Op-Ed: How Uber Could Get Its Drivers Out of the Bike Lanes
Operators driving for the for-hire behemoth break traffic laws with abandon — compromising our safety. But Uber could use its data to police them.
Uber operators are by far the worst offenders among New York City taxi services when it comes to such dangerous and illegal behavior as blocking bike lanes and crosswalks, failing to yield to pedestrians, running a red light or stop sign, or parking on a sidewalk.
That’s the take-away from new statistics from Reported, a smartphone app that lets citizens hold drivers accountable for their lawbreaking behavior.
Yet the sheer number of offending Uber drivers presents the company with a unique opportunity: An Uber campaign to educate drivers on traffic law and best driving practices could have an outsized positive effect on street safety in New York City.
So, let’s have it, Uber!
How do we know Uber is the worst? Reported, which I launched in 2016, enables citizens to snap photos and report vehicles blocking a bike lane or crosswalk. Reported then submits these complaints, on the user’s behalf, to the city’s 311 system, where they end up at the Taxi and Limousine Commission (for TLC-licensed vehicles blocking bike lanes or crosswalks) and/or a police precinct (for vehicles blocking bike lanes). At the end of the year, our app enables us to compile a record of the number and kinds of complaints. It’s a powerful, citizen-operated tool for driver accountability.
In 2019, citizens submitted 17,700 complaints via Reported — nearly four times the submissions in 2018. Uber vehicles made up a whopping 60 percent of the 7,730 complaints to the Taxi and Limousine Commission lodged last year through our app. Of those TLC complaints, fully 6,467 were for blocked bike lanes or crosswalks. The rest were for illegal parking, running red lights, failure to yield, driving aggressively and/or speeding and honking. (Some complaints led to multiple charges.)
What could Uber do to address the behavior of drivers? To stop them from blocking bike lanes, Uber could use the data from the Department of Transportation’s bike-lane map to notify drivers in-app where they may and may not pick up and drop off passengers — and to forcefully tell drivers not to pick up or drop off in bike lanes.
The location data now available through cell phones could help ride-share companies police their drivers’ behavior. The scooter company Lime, for example, now can detect when a person is riding one of its scooters on a sidewalk (which is illegal), through vibration data collected from phones. Similarly, ride-share companies like Uber could combine driver GPS with DOT bike maps or Open Street Maps data in order to detect when drivers are stopped in bike lanes — and to admonish them to move.
Uber also could leverage satellite-enabled location data to monitor when a driver is exceeding the city’s 25 mph speed limit. (Uber Movement already provides average speed data, so it follows that the company monitors driver speeds.) According to Reported and city data (the same data that powers Howsmydrivingny.nyc), of the Uber drivers reported, a staggering 96 percent had violations for speeding, running red lights, or illegal parking in the last 18 months.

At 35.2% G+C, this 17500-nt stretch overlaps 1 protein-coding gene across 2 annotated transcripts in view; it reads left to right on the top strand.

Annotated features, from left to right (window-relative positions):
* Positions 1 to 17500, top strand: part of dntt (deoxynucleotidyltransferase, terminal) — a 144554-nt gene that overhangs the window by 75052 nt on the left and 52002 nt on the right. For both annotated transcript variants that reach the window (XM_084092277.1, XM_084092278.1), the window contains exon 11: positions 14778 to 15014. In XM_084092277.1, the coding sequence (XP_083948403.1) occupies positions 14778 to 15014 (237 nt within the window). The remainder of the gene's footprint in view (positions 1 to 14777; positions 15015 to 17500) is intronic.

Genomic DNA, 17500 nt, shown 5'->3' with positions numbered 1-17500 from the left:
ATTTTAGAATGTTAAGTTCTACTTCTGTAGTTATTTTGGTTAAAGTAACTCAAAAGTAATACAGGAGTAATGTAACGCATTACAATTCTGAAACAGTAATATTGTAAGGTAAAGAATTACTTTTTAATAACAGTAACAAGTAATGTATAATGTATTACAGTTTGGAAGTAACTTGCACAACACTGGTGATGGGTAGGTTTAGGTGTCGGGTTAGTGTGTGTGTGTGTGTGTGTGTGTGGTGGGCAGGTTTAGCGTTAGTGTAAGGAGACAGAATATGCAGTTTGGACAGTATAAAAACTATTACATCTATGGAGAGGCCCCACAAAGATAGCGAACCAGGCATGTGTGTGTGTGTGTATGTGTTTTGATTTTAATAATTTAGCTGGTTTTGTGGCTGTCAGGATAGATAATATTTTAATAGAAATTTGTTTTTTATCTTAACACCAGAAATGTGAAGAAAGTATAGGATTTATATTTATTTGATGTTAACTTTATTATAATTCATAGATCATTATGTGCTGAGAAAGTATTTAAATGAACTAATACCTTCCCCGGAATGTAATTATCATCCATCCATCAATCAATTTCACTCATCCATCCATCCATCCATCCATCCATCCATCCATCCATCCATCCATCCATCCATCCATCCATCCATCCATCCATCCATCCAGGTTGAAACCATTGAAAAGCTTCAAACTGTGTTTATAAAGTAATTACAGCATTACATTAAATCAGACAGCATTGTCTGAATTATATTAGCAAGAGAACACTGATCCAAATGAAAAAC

(Uber might argue that it bears no responsibility for its drivers’ behavior because they also drive for other services — so who’s to say that the driver wasn’t working for Lyft or Via while he or she was breaking the law? That’s true, but all for-hire vehicles in the city must register the car’s license plate with a “base” company; it follows that the base should assume the most responsibility for safety.)
But the biggest effect Uber could have would be to work with the DOT to identify prime locations to replace curbside car parking with active loading zones — designated areas where taxis and rideshares can pick up and drop off passengers and commercial trucks can safely make deliveries. Pickup and drop-off data is already available for yellow taxis and has been mapped. Uber could use its data to identify the best locations for conversion to loading zones. That would be a win for cyclists, drivers and passengers.
In two short years, Reported has emerged as a force for vehicle safety in the city — generating almost a third of the 26,532 complaints the TLC received last year and more than half of the 13,865 summonses it issued, according to our estimates (which are based on the Mayor’s Management Report). Fines for blocking the bike lane or blocking the crosswalk (the most common complaints) are $100 to $200. We estimate that our app facilitated about $640,000 in fine revenue for the city last year.
But we are less interested in fining drivers than in prodding them to steer clear of our bike lanes and crosswalks and otherwise to drive safely.
C’mon, Uber, do the right thing and educate your drivers now.
Jeff Novich (@jeffnovich) is a product manager at ClassPass in New York City.